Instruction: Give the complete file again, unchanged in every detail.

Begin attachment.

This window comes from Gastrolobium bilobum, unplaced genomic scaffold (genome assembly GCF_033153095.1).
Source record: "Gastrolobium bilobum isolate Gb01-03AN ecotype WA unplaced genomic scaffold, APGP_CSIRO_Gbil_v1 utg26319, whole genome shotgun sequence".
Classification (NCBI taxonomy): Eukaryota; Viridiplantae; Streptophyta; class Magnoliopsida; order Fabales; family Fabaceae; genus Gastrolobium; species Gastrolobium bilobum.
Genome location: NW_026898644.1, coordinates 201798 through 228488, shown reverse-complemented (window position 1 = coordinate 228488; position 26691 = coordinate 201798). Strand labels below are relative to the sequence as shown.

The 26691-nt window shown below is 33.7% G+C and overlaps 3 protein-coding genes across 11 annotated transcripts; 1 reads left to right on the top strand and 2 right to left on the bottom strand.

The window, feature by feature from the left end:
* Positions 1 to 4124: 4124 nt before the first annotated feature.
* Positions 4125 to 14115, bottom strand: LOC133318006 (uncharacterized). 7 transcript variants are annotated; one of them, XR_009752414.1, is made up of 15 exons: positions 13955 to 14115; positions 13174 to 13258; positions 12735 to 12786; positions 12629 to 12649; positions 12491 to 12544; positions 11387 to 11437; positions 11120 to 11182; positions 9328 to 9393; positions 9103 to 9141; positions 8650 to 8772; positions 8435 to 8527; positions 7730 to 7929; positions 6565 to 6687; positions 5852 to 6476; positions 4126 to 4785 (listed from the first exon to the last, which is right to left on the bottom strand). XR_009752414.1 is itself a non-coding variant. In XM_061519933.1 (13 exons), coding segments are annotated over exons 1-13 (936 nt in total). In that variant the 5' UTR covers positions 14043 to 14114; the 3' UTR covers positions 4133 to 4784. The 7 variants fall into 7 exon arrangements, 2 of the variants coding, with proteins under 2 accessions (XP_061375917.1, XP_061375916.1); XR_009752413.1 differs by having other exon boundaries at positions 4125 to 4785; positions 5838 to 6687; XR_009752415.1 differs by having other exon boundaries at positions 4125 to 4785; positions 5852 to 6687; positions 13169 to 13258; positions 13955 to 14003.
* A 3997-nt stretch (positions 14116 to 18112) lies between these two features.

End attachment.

This window comes from Gastrolobium bilobum, unplaced genomic scaffold (genome assembly GCF_033153095.1).
Source record: "Gastrolobium bilobum isolate Gb01-03AN ecotype WA unplaced genomic scaffold, APGP_CSIRO_Gbil_v1 utg26319, whole genome shotgun sequence".
Classification (NCBI taxonomy): Eukaryota; Viridiplantae; Streptophyta; class Magnoliopsida; order Fabales; family Fabaceae; genus Gastrolobium; species Gastrolobium bilobum.
Genome location: NW_026898644.1, coordinates 201798 through 228488, shown reverse-complemented (window position 1 = coordinate 228488; position 26691 = coordinate 201798). Strand labels below are relative to the sequence as shown.

The 26691-nt window shown below is 33.7% G+C and overlaps 3 protein-coding genes across 11 annotated transcripts; 1 reads left to right on the top strand and 2 right to left on the bottom strand.

The window, feature by feature from the left end:
* Positions 1 to 4124: 4124 nt before the first annotated feature.
* Positions 4125 to 14115, bottom strand: LOC133318006 (uncharacterized). 7 transcript variants are annotated; one of them, XR_009752414.1, is made up of 15 exons: positions 13955 to 14115; positions 13174 to 13258; positions 12735 to 12786; positions 12629 to 12649; positions 12491 to 12544; positions 11387 to 11437; positions 11120 to 11182; positions 9328 to 9393; positions 9103 to 9141; positions 8650 to 8772; positions 8435 to 8527; positions 7730 to 7929; positions 6565 to 6687; positions 5852 to 6476; positions 4126 to 4785 (listed from the first exon to the last, which is right to left on the bottom strand). XR_009752414.1 is itself a non-coding variant. In XM_061519933.1 (13 exons), coding segments are annotated over exons 1-13 (936 nt in total). In that variant the 5' UTR covers positions 14043 to 14114; the 3' UTR covers positions 4133 to 4784. The 7 variants fall into 7 exon arrangements, 2 of the variants coding, with proteins under 2 accessions (XP_061375917.1, XP_061375916.1); XR_009752413.1 differs by having other exon boundaries at positions 4125 to 4785; positions 5838 to 6687; XR_009752415.1 differs by having other exon boundaries at positions 4125 to 4785; positions 5852 to 6687; positions 13169 to 13258; positions 13955 to 14003.
* A 3997-nt stretch (positions 14116 to 18112) lies between these two features.